John Guy ç 4 review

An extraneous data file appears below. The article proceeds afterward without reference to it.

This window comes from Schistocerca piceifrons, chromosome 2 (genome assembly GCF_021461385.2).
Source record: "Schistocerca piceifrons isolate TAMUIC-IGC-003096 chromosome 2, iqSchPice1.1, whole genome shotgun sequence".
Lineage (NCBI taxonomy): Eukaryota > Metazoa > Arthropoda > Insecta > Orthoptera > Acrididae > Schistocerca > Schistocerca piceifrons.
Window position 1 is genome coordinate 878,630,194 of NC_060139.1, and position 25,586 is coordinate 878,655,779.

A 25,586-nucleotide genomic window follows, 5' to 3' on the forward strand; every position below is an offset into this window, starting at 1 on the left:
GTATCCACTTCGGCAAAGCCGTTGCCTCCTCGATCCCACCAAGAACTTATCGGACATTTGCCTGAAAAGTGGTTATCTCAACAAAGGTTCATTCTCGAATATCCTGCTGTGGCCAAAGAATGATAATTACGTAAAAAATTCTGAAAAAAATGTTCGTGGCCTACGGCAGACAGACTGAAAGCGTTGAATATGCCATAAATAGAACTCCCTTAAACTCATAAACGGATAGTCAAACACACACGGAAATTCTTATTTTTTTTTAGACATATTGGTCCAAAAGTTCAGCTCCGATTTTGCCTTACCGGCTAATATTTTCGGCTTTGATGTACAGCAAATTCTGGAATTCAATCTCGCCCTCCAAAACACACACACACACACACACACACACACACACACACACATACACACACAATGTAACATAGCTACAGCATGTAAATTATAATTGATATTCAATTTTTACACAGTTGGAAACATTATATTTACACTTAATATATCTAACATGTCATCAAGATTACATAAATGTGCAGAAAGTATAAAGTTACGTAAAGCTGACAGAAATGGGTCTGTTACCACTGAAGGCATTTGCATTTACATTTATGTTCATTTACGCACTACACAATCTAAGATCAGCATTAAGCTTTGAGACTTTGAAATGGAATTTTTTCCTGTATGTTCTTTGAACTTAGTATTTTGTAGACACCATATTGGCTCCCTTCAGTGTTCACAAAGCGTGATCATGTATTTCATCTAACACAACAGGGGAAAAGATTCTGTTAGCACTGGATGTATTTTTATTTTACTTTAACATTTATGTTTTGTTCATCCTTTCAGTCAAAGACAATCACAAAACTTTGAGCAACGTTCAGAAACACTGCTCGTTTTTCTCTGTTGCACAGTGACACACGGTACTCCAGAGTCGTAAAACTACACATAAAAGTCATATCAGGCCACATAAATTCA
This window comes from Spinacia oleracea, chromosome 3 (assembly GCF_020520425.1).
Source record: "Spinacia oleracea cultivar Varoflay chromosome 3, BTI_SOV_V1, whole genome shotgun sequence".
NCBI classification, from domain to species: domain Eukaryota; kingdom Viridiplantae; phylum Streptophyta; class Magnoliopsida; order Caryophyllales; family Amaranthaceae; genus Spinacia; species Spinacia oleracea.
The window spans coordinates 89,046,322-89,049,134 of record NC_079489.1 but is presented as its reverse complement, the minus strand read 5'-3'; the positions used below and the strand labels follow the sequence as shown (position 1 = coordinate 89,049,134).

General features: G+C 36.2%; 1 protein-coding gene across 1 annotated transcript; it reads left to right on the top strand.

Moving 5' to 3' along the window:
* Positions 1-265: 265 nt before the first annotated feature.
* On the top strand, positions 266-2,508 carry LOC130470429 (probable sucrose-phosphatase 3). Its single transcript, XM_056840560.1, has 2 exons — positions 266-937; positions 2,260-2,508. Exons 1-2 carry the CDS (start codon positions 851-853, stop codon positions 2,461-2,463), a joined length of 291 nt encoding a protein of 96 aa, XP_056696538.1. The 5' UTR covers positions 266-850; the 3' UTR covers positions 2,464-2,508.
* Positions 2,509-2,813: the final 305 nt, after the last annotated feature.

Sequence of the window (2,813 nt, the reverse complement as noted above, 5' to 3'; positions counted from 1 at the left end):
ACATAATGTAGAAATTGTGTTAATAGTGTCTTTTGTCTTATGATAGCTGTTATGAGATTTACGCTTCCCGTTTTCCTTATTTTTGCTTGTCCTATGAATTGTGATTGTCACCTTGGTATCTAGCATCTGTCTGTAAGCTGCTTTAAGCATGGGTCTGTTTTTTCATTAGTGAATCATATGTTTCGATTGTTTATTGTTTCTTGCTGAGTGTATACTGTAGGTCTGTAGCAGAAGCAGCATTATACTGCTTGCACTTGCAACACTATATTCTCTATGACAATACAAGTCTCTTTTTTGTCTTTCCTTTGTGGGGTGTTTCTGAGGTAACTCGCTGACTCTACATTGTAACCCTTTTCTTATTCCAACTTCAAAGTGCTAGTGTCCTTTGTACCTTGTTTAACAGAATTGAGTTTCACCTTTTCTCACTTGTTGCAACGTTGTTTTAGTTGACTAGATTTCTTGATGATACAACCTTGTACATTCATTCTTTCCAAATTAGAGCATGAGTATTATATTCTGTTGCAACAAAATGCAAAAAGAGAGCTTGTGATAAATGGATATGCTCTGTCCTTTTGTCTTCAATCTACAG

Hildren each by a different mother Their interrelationships were often scarred by jealously mutual distrust sibling rivalry even hatred Possessed of uick wits and strong wills their characters were defined partly by the educations they received and partly by events over which they had no controlHenry Fitzroy Duke of Richmond although recognized as the king's son could never forget his illegitimacy Edward died while still in his teens desperately plotting to exclude his half sisters from Children of Henry Kindle #215 the throne Mary's wor. One of the central themes in the life of Henry VIII was his determination to secure his dynasty with a male heir Although it may not have turned out the way he preferred; his children certainly were legends in their own rights John Guy portraits the Tudor children in “The Children of Henry VIII” not to be confused with Alison Weir’s work with the same title published years previousFocusing on Henry Fitzroy Mary Edward VI and Elizabeth; Guy’s thesis is a bit lost Although not attempting individual biographies it isn’t clear if Guy is demonstrating the links and relationships between the siblings or of Henry’s relations with his children Both paths are covered but in a somewhat choppy way although the chronological study of the siblings in relation to each other at the same times is a positive characteristic Also surprising is the lack of detail provided by Guy he is usually Mr Detail and the short length of the book “The Children of Henry VIII” is best described as a brief summary often times with Guy cutting topics off abruptly The book is best for very new readers to the topic or for those simply wanting a uick reminder This lack of detail results in “The Children of Henry VIII” reading like a YA history piece versus targeting adults It is all unexpected coming from GuyAlthough the text is heavily notated much of it also contains speculation with heavy “must have” and “would have” statements where Guy’s own thoughts and biases bleed through Also unwelcome are such descriptions as calling Katherine of Aragon “Forty fat with no son” which are clearly elementary and spiteful in the bluntest sense of the word On the other hand Guy also includes some research and detective heavy findings which explain events with clarity than some other authors and also debunks some mythsA strong note of “The Children of Henry VIII” is the focus on Henry Fitzroy Although readers won’t learn much new information regarding the other offspring; the spotlight on the Duke of Richmond is very pleasing as he is often ignored Some other areas of complaint include Guy’s tendencies of striking off on tangents while stating ‘facts’ with firm conviction which several other historians have uestioned as disputable and then never detailing or arguing for these comments A reader new to the topic will take these with merit and as hard truthsAs “The Children of Henry VIII” progresses it does noticeably increase in detail although the thesis is still hazy and seems like a very light biography Once again however no new information is discoursed making it better for new readers The main notable aspect is that the book is very readable It is easy to ready and yet flows smoothly even though the topic is disjointed “The Children of Henry VIII” satisfies those history lovers who are into a novel like flow versus a dry scholarly piece The ending of “The Children of Henry VIII” is relatively memorable; however it lacks depth and detail similar to the rest of the book The work remains unclear in its “point” and continues to be firmly called a summary as it does not bring the Tudors to life and doesn’t necessarily explore new information“The Children of Henry VIII” contains illustrations throughout the text plus color plates The sources used are respectfully credible and include many primary works However the notes aren’t uite annotated Unfortunately not much can be said about Guy’s work as it is so ‘light’ “The Children of Henry VIII” isn’t terrible; it merely lacks detail and depth common to Guy’s works It is a uick 1 day read and best for intro readers to the Tudor dynasty who don’t want to be overwhelmed with facts Although a love her or hate her author; I much recommend Alison Weir’s “The Children of Henry VIII” over John Guy’s piece